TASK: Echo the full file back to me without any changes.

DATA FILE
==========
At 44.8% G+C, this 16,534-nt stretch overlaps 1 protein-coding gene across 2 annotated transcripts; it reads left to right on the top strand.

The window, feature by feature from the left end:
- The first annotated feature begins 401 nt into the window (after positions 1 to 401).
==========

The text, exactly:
At 44.8% G+C, this 16,534-nt stretch overlaps 1 protein-coding gene across 2 annotated transcripts; it reads left to right on the top strand.

The window, feature by feature from the left end:
- The first annotated feature begins 401 nt into the window (after positions 1 to 401).